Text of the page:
Every dog is an individual and all dogs are completely different to one another. They are all different shapes and sizes; some have long hair, short hair, sickle tails, curly tails, brown eyes, blue eyes, pricked ears, button ears, single coat, double coat and many more unique features.
Due to their individuality certain breeds of dogs can suffer with pigmentation on their nose. Sometimes this is completely normal and part of the ageing process, but other times it can be a medical concern that needs investigating further.
During the winter months certain breeds such as Siberian Huskies, Golden Retrievers and a few others are susceptible to a condition known as ‘winter nose’. Winter nose is where the dogs nose changes colour from Black to either Pink or White in the winter and then changes back to Black again in the summer. Other breeds that also have Black noses have had their noses turn Brown or Pink as part of the natural ageing process. A breakdown in the enzyme Tyrosinase is thought to be the root of the cause for both these conditions.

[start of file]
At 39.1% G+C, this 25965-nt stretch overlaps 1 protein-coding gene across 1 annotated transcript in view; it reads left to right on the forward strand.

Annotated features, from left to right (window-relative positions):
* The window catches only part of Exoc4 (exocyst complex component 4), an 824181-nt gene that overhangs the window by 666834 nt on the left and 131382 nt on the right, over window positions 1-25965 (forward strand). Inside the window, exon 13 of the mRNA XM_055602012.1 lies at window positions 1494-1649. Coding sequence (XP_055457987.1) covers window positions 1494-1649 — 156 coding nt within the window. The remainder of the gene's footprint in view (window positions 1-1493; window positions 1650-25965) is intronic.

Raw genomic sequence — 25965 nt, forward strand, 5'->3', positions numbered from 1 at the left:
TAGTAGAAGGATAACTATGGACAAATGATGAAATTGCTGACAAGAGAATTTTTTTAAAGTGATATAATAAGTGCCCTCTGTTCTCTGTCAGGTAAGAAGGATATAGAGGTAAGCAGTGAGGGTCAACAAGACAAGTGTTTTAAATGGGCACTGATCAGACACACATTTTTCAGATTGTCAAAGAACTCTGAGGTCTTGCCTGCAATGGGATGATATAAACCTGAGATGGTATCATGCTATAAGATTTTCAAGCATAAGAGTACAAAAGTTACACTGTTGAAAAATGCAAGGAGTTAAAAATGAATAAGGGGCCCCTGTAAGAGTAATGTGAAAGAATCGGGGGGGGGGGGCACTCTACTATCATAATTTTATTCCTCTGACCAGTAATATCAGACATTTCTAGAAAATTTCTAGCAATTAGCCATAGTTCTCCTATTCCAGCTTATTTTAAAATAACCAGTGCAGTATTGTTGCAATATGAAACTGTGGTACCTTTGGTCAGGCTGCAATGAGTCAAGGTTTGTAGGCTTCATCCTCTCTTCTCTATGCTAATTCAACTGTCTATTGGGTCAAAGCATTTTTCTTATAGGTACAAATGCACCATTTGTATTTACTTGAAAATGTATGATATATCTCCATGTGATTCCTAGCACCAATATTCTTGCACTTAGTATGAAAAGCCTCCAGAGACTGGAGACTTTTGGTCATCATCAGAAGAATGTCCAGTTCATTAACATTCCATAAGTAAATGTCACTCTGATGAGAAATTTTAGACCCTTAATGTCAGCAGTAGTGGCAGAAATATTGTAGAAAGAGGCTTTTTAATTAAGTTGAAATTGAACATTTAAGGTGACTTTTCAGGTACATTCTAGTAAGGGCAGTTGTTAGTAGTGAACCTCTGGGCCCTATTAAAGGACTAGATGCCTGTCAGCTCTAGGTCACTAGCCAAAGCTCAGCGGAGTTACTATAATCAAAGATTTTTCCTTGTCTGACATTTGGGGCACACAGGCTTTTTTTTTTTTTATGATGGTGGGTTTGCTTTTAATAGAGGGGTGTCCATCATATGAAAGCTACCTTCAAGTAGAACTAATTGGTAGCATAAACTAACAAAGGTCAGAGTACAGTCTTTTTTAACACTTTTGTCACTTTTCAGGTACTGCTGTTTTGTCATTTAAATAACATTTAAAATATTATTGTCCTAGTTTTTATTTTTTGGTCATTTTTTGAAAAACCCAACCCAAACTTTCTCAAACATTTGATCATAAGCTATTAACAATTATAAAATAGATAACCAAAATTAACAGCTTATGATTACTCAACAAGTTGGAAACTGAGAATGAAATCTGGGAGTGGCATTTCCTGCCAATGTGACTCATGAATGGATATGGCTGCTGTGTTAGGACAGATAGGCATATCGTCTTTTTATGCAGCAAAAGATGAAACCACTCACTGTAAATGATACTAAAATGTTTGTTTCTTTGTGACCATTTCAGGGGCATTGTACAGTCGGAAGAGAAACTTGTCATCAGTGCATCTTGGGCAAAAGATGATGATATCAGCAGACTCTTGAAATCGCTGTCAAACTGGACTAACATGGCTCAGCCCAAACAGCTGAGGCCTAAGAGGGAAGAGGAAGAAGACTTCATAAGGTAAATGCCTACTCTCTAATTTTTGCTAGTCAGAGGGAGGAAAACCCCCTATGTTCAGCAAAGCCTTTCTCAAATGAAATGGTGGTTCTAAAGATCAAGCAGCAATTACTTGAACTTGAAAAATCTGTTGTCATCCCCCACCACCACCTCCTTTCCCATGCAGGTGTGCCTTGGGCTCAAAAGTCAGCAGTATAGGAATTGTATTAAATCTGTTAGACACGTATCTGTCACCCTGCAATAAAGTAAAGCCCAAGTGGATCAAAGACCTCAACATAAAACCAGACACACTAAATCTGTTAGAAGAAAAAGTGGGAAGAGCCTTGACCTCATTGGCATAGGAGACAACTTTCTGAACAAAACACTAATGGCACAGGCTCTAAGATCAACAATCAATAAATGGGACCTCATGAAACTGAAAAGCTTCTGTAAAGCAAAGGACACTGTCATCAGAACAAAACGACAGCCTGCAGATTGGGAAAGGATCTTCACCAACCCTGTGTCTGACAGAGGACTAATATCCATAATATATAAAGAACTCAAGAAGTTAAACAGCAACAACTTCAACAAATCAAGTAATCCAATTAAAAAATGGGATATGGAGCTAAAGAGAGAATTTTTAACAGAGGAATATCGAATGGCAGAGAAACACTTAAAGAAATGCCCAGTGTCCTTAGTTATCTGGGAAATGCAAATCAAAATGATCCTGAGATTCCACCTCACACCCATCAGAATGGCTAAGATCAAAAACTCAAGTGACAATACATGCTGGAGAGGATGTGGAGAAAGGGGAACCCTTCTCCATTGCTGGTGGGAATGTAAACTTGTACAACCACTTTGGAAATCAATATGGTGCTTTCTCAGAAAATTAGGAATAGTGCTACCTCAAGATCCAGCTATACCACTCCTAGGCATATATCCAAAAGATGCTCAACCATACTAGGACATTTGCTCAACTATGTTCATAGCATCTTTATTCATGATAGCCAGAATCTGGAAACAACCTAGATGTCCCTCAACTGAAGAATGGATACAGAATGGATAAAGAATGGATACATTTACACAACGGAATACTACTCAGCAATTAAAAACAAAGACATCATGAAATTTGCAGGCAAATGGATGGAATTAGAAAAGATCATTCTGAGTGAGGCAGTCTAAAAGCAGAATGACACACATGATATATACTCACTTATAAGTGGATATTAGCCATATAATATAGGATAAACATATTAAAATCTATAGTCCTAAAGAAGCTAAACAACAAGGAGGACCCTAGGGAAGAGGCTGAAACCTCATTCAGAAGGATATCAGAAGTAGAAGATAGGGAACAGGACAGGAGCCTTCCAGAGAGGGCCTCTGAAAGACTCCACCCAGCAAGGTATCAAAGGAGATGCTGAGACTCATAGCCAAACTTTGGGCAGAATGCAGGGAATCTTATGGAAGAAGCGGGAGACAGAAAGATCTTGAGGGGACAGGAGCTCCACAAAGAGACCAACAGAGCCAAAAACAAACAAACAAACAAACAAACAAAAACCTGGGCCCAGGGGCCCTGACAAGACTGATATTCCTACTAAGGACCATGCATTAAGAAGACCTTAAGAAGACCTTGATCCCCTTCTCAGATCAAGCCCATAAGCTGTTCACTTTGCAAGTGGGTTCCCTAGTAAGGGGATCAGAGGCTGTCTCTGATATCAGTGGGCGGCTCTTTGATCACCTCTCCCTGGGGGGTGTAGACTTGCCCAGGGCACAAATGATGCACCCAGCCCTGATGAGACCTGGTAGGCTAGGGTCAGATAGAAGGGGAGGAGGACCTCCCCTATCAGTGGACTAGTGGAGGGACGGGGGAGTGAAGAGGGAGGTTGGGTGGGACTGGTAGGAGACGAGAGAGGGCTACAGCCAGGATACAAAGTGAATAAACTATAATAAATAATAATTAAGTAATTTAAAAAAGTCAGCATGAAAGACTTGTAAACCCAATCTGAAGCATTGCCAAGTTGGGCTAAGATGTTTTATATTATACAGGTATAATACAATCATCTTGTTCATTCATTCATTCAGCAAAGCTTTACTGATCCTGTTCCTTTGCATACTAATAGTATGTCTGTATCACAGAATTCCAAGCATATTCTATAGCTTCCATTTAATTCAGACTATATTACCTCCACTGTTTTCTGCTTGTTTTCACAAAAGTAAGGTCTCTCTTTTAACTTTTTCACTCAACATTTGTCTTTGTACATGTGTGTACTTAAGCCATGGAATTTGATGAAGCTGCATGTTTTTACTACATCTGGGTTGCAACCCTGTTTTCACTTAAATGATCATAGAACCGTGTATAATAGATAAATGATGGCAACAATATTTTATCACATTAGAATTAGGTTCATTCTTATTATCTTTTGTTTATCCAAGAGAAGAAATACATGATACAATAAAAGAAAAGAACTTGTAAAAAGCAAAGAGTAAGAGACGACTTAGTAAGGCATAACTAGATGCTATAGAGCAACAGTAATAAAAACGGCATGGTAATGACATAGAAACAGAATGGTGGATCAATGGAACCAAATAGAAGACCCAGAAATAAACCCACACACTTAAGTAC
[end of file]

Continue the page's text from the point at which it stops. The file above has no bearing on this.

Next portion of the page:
Injury could also be the cause of pigmentation in your dog’s nose, normally after a cut or scrape the nose may turn pink while it heals but then after the full healing process the dog’s nose should return to the normal colour again. Contact Dermatitis is also sometimes responsible for a colour change in your dog’s nose. Your dog may be sensitive to or allergic to contact with plastic bowls and this is why stainless steel bowls are normally recommended. Another cause of pigmentation could be Vitiligo which is an immune disease, certain dogs such as; German Shepherds, Dobermans and a few others have a higher chance with suffering from this disease. When antibodies are formed with Vitiligo they destroy the pigment cells and that is why pigmentation occurs.
Sun exposure, allergies, drug reactions or infections are all factors that can affect the pigment of your dog’s nose and cause it to change colour.
If your dog has a colour change in his nose but otherwise looks and acts healthy there is probably no cause for concern but if you notice ulcers, inflammation, or crusts this could be a sign of a more serious illness and needs urgent attention as if you notice any changes in your dogs appearance or in your dogs behaviour it is best to have him checked over by a vet because your dog may need some treatment.